Nowadays, it seems that most UK supermarkets have little or nothing to offer the adventurous wine drinker. Beyond a relatively sanitised range of familiar varietals and regions that the average consumer has heard of, such as Bordeaux, Chianti or Rioja, there is scarcely anything to tempt the wine connoisseur. Yet, the wine world has plenty of surprises to offer those in search of novelty. And that part of the wine world that lay mostly hidden and forgotten for decades behind the Iron Curtain, blighted by socialism and collectivisation, is now seeking to redress that wrong and find its place on the world stage again. There is certainly plenty to unearth from this region. However, where can you find these wines in the UK? As we discovered last time, not really in the supermarkets, where anything of interest is pretty thin on the ground. However, have independent wine merchants woken up to what these countries are producing? Or do you have to rely on specialist importers? Are there even any? Where can you get your hands on some Furmint/Sipon, Kékfrankos/Blaufränkisch, Kadarka/Gamza, Juhfark, Grüner Veltliner, Prokupac, Vranac, Fetească Albă, Regală or Neagră, Mavrud, Melnik, Plavac Mali, Saperavi, Rkatsiteli….
Fine wine merchants, like Armit, Berry Bros & Rudd, Corney & Barrow, Fine & Rare, Lay & Wheeler, and Lea and Sandeman carry a certain amount of wines, generally from Hungary and Austria, in their portfolios, with Berry Bros and Lea and Sandeman offering the widest range. Traditional off-licence chains like Laithwaites and Majestic have a fair few on offer too, in addition featuring wines from Slovenia and Romania. Tanners of Shrewsbury carry a fair few CEE wines, including a Vranec from Macedonia and some Georgian wines, which you can buy on line or at one of their bricks-and-mortar shops.
More interesting collections, unsurprisingly, can be found at online retailers specialising more in artisan and undiscovered wines. Swig makes a start with some Tokaji and Bulgarian wines from Edoardo Miroglio, Naked Wines works with winemakers in Austria and Hungary. The Wine Society has a good selection, with wines from Austria, Hungary, Bulgaria, Croatia, Moldova, Romania, Slovenia and Georgia. However, you do have to be a member of the Society to take advantage of this. Also check out Red Squirrel, Slurp and Hedonism, each have a pretty good range of wines from CEE.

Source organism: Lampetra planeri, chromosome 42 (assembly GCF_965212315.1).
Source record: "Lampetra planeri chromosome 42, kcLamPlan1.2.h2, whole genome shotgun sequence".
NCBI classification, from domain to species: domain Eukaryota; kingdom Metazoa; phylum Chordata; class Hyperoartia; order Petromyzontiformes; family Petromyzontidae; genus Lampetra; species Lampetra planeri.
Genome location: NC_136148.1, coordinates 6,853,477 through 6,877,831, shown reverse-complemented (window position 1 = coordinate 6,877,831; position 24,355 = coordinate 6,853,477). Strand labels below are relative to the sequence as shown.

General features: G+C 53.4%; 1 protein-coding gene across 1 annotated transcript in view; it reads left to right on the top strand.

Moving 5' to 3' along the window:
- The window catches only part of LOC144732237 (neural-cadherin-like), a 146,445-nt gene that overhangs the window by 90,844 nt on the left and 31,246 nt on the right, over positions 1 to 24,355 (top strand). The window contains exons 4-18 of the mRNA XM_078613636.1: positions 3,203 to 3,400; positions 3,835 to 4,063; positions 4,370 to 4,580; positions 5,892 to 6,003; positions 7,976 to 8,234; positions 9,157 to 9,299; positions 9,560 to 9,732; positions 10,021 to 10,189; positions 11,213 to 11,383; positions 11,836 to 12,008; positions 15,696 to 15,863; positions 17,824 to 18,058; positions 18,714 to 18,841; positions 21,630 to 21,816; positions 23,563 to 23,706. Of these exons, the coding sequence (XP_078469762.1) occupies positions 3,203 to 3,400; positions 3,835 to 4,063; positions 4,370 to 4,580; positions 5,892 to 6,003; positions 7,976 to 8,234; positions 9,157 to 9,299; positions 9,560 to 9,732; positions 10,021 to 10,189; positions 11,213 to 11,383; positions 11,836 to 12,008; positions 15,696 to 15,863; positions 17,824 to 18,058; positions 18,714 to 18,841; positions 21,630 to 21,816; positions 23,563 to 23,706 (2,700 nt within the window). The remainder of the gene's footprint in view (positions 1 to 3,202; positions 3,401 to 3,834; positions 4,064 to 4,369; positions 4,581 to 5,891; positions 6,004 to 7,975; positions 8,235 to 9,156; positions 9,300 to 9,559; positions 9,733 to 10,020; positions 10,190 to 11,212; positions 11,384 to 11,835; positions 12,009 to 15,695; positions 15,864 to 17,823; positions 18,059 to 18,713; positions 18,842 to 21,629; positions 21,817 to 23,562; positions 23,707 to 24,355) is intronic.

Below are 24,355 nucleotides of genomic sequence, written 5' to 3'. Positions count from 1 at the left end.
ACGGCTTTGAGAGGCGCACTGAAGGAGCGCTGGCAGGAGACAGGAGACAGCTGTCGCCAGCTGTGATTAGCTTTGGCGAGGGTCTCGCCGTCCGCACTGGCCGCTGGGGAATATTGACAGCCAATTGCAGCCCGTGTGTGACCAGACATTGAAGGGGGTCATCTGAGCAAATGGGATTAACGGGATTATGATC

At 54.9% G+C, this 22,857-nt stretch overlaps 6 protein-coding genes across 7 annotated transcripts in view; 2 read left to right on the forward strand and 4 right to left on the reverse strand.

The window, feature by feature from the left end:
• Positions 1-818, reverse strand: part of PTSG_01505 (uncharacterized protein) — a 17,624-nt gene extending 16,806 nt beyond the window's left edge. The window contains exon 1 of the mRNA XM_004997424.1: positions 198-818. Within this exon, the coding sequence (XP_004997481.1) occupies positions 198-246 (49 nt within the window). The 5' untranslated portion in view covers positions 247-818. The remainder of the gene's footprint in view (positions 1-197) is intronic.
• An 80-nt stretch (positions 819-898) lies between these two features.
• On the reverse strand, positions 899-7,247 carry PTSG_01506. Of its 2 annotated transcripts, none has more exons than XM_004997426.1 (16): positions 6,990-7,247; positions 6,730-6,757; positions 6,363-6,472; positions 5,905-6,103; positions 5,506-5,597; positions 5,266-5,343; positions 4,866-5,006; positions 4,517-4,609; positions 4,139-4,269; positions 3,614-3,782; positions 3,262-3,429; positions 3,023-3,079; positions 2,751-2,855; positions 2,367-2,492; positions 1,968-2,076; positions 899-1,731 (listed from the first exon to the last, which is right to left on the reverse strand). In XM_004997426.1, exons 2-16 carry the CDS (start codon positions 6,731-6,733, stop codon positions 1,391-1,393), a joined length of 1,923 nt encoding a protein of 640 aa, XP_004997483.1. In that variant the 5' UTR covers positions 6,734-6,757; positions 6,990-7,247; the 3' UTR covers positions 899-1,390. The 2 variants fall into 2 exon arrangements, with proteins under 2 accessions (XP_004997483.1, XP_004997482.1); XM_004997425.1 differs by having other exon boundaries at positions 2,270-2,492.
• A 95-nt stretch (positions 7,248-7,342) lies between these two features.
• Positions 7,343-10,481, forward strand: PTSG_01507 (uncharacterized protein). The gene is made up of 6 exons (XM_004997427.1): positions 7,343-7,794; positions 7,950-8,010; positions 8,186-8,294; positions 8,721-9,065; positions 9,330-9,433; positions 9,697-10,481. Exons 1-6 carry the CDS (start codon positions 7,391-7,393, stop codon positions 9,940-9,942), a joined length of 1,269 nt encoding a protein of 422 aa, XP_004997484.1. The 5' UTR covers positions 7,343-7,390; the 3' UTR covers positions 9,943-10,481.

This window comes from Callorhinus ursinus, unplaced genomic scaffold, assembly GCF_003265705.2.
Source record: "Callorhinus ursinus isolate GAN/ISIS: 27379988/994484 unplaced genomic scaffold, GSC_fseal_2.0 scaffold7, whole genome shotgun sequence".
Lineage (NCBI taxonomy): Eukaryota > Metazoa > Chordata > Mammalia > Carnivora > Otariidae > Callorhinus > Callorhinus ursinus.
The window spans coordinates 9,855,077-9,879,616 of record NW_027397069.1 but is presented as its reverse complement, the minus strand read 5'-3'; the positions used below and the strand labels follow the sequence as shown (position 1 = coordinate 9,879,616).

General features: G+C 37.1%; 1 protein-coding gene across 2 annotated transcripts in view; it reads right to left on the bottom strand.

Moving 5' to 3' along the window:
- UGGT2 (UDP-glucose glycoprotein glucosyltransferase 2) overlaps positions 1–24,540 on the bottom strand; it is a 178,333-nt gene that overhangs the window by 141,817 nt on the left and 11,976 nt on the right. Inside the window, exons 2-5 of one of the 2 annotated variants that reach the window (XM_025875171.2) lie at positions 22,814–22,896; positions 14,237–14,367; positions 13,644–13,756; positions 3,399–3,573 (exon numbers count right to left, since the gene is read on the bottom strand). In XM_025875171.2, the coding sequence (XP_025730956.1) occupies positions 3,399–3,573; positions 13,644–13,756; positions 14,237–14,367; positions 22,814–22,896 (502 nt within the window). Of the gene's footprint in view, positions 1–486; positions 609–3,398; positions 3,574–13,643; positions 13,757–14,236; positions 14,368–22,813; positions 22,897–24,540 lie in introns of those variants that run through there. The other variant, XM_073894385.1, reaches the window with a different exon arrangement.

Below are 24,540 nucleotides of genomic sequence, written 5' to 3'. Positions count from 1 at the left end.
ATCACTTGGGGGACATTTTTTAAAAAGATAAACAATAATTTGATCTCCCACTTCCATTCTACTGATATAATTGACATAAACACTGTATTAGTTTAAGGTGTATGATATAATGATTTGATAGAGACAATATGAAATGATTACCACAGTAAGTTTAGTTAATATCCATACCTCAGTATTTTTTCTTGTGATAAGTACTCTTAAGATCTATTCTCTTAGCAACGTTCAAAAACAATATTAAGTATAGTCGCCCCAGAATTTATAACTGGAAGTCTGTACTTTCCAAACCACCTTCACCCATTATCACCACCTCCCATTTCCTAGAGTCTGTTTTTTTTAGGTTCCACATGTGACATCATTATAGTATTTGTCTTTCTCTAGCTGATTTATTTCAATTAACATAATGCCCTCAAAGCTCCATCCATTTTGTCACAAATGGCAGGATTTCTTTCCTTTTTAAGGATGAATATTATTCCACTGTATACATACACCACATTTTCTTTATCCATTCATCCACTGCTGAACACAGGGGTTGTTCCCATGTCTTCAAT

Other than this, you can try some of the online shops and importers who specialise in wines from the region or only one country. Danube Wines imports a good range of Hungarian wines, as does Wines of Hungary, and Fine Wine Tome, also acting with the moniker of Tokaj Merchants, and Witness Mountain Wines deals with wines from volcanic regions in Hungary. Croatian wines can be found at Croatian Fine Wines, Pacta Connect, Taste Croatia (food and wine) and Croatian Wines Direct. For Georgian wines, try Geo Wines, Georgian Wine Club and Georgian Wine Society. Austrian wines can be found at the Austrian Wine Company and Alpine Wines.
For the other countries, it proved hard to track anything down, and indeed some of the websites did not look entirely up-to-date. Czech and Slovak wine and food appears to be available from Halusky, while Vaskovino has a range of Bulgarian wine. Romania is represented by Romanian Wine and The Romanian Wine Company. Serbia was the hardest nut to crack, although I found Bibo Imports, but it’s not immediately sure how you can buy the wines, and finally I came across the website of British-Serbian couple making wines in Serbia, which they have available in the UK – McCulloch Wines.
If you’re looking for wines for a wider range of countries, Mephisto Wines claims to be the leading importer of distinctive wines from Central and Eastern Europe, with a good range of Hungarian, some Croatian, Georgian and Slovenian wines, whilst new kid on the block, Novel Wines, specialists in unusual wines, also have a big focus on Hungarian and CEE wines, ranging from Austria, Bulgaria, Croatia, Cyprus, Macedonia, through to Romania and Turkey, which they are planning to expand. One to watch out for.
So, if we’ve already aroused your interest in CEE wines and you had no idea where to begin looking for them, I hope my bit of delving has facilitated your search on where you can get hold of them in the UK and you’ll be tempted to try out some new varieties and regions. Otherwise, we’ll just have to wait until Daniel comes into a windfall and opens his vinotheque!
NB: I tried to do this from the perspective of a consumer, just looking for the wines via, e.g. an internet search and in physical shops, to see how available and accessible they were from this point of view. So, if I managed to miss any important supplier that you know of, then please let me know, so that I can add them!